February 18, 2020 at 6:06 pm #195302
I know this motor may not be classified as an antique but, I’m looking for knowledge on how the lower unit may come off the outboard. I have ordered a manual and it will be arriving Friday but, I cant keep my hands off of this thing. I’ve done water pumps on various OMC products and mostly they haven’t given me a hard time. Anyhow very little verifiable information is available online. ALOT of it has been misinformation. This is a short shaft motor with no bells and whistles. The lower unit appears to be an earlier vintage than 1989. From pictures I would estimate it to be late 60’s to mid 70’s. It has an angular shaped cavitation plate. No window into the shifter linkage. No through prop exhaust but is a spline type shaft. 4 bolts upward into the shaft housing with a nut and washer right above the high speed pickup. Take them out nothing moves. Seems the shifter linkage is holding me up. I do not see access to any linkage retainers. Looks like the powerhead has to come off but, I am having a hard time swallowing that pill. Can anyone verify the process? The motor is a cream puff, runs great and pumps water. I really don’t want to tear this outboard apart but, The water does not make it to the indicator which partially runs through the block. It seems someone did an impeller and misaligned the tube that runs up the shaft housing. Ive repaired this issue before on a 80’s 9.9 rude but that was so simple. This one a little different. Anything you guys got Id really appreciate.. Thanks beforehand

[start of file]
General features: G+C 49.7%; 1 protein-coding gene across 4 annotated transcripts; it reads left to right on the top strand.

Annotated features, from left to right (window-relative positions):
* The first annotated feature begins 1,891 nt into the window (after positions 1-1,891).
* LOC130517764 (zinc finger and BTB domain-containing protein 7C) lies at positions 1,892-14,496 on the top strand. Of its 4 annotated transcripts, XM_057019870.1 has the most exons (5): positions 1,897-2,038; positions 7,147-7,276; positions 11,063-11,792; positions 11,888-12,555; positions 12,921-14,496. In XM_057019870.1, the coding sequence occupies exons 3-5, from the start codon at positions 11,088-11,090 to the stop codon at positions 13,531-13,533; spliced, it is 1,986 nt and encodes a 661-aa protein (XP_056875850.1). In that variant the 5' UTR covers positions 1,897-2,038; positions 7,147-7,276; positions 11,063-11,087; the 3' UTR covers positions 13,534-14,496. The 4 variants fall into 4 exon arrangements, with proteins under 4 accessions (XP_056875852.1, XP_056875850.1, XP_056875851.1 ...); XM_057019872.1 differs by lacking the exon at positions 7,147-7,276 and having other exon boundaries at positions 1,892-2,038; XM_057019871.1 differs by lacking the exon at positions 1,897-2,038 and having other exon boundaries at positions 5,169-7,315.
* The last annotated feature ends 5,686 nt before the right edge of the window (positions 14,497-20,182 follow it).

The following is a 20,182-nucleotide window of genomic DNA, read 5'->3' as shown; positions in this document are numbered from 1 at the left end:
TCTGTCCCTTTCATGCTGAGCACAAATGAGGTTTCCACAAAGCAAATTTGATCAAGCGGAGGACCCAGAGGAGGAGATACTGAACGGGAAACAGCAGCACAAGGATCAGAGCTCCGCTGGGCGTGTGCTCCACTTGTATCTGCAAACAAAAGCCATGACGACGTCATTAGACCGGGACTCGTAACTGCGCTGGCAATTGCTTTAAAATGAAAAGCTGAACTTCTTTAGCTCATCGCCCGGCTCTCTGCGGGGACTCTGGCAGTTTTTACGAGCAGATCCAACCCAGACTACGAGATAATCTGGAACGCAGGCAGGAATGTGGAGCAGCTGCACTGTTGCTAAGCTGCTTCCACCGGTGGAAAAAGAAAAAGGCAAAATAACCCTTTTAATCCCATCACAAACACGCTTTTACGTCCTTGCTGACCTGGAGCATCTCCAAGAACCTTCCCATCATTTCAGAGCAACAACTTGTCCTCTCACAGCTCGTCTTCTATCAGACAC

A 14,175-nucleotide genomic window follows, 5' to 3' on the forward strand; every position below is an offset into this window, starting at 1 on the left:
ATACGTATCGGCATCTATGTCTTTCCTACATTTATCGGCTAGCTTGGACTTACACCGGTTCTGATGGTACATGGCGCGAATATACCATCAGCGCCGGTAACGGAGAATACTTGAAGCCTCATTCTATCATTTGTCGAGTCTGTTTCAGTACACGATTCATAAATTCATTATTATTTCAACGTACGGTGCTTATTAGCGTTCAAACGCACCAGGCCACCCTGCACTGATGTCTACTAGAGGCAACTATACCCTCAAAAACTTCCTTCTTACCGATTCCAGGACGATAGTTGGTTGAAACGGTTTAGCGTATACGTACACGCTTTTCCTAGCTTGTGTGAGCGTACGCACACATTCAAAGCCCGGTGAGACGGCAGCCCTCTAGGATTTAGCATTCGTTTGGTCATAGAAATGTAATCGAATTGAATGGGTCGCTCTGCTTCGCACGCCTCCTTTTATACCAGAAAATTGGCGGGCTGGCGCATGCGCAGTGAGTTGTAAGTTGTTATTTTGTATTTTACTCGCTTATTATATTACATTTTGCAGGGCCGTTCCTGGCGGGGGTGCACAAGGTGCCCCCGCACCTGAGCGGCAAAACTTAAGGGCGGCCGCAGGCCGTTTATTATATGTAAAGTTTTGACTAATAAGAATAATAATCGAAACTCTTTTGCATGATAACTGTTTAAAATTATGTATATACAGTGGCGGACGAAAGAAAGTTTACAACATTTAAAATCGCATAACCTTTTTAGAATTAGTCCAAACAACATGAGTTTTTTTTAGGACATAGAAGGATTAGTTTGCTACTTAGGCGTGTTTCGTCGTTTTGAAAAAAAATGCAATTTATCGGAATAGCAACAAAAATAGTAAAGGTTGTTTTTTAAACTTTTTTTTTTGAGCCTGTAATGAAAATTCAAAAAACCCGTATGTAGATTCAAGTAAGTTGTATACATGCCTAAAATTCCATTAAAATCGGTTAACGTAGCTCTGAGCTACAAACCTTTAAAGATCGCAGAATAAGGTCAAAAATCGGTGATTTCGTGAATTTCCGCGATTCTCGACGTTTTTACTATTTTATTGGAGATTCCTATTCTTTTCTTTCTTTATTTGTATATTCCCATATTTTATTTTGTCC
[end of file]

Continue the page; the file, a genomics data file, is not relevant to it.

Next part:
US Member - 2 Years
Topics: 18February 18, 2020 at 8:12 pm #195305
Found a parts diagram: http://www.marineengine.com/parts/johnson-evinrude-parts.php?year=1989&hp=14&model=VJ14RCEC
Has a traditional shift rod connector, but no obvious way to access it!
http://www.aerocraft-boats.orgFebruary 18, 2020 at 9:13 pm #195308